The plans behind the alleged cryptocurrency Ponzi scheme called Bitstream Circle are believed to have stolen more than $10 million in investor endowments. The alleged theft became apparent on March 13, 2022, when some of the scheme’s investors encountered problems come ining withdrawals.
Reports from Kenya have said investors in an alleged crypto Ponzi order, Bitstream Circle, are now unable to withdraw funds following the scheme’s collapse. The reports add that the scheme’s masterminds may give birth to made off with investors’ digital assets that are worth over $10 million.
According to one report, the conjectural Ponzi scheme was registered in the U.K. in November 2021 as Bitstream Circle Limited, and Chinese national Quin Yang is slanted as the director. The report adds that the scheme had amassed over 11,000 members from across seven realms in less than four months. Most victims were apparently lured by the promise of a daily return on investment of between 5% and 8%, the bang suggested.
Fresh reports that Kenyans may have lost millions to yet another cryptocurrency scheme come brusquely after a Kenyan government official claimed $120 million had been lost to similar scams in the past fiscal year. While many of the scheme’s investors now see Bitstream Circle as a scam, the platform’s early investors initially sacked these allegations.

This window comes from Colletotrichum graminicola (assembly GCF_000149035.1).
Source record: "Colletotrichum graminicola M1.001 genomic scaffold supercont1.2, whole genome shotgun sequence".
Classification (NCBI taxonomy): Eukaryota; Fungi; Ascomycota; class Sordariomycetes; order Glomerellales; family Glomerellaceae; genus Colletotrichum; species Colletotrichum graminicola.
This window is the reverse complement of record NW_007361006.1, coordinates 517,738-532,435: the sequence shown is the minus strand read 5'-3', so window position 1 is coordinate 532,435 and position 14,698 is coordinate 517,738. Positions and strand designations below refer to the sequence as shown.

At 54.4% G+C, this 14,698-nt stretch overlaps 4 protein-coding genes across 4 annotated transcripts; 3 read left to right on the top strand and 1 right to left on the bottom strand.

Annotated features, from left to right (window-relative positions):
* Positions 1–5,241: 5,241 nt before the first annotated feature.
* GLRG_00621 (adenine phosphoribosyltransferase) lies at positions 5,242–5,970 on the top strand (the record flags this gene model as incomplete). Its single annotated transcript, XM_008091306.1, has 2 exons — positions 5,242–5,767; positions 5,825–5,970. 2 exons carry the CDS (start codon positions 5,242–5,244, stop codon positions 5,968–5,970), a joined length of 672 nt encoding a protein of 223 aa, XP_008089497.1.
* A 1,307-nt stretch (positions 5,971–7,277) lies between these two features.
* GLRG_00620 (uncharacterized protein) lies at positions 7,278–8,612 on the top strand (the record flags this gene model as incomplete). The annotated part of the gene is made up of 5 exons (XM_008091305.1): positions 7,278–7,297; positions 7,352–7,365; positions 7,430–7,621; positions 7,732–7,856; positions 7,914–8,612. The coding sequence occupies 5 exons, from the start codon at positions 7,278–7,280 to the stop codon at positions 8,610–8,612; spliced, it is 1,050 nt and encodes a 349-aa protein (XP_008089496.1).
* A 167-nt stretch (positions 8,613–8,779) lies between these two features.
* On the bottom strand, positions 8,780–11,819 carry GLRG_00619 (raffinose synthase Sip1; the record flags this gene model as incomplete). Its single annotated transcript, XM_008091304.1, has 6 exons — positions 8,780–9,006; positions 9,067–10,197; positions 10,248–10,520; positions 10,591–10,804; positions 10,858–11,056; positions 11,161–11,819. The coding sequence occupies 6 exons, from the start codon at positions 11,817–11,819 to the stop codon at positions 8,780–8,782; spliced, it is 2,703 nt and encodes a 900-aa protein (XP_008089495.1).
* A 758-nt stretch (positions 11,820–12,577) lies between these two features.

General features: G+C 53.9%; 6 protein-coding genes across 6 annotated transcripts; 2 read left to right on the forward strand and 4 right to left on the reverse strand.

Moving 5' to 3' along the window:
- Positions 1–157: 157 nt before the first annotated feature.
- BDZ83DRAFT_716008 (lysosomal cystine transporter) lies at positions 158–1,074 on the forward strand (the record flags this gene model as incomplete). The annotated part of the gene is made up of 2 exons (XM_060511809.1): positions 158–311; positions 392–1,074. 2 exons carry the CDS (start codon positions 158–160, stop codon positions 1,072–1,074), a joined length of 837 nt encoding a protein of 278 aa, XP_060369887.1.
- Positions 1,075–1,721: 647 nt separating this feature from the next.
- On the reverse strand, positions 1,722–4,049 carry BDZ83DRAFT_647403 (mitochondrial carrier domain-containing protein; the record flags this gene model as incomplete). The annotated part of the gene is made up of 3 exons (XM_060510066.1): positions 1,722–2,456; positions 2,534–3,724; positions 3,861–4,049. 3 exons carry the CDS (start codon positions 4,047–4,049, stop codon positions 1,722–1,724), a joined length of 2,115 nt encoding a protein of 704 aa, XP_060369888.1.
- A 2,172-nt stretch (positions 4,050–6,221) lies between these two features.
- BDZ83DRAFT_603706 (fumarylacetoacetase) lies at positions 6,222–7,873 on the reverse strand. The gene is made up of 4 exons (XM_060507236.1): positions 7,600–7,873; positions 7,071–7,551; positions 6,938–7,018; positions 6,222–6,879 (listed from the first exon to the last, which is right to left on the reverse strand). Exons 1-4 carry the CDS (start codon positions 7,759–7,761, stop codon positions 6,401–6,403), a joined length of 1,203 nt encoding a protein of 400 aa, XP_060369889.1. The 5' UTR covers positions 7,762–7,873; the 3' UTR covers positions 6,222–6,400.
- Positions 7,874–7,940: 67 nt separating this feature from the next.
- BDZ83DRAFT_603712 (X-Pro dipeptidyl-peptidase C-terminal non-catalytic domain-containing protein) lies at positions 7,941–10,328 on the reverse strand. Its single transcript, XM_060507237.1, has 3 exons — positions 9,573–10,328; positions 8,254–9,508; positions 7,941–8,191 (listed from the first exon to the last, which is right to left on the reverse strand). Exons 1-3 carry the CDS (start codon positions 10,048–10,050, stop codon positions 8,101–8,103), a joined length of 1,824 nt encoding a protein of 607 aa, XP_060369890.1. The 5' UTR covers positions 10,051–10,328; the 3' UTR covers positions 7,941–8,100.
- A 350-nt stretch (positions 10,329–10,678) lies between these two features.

However, as a report published by Kimani Capital on Linkedin explains, many investors, in fact, began experiencing predicaments withdrawing funds on March 13, 2022. A message from the administrator of Bitstream Circle’s telegram channel initially set forwarded that a network upgrade was the source of the problem. Yet after the so-called five-hour network upgrade was completed, investors could even not withdraw their funds.
The Lure of Sizeable, Quick Returns
Meanwhile, in a bid to back claims scammers may have pirated millions from unsuspecting investors, authors of a report published by Kimani Capital point to the more than 10 million USDT stablecoins that were obtained by an address allegedly controlled by the scammers.
On Twitter, users have been sharing a screenshot purporting to show one of the manages mocking the victims. Other users lamented how young investors in particular continue to be duped by the promise of very treble returns in a very short space of time.
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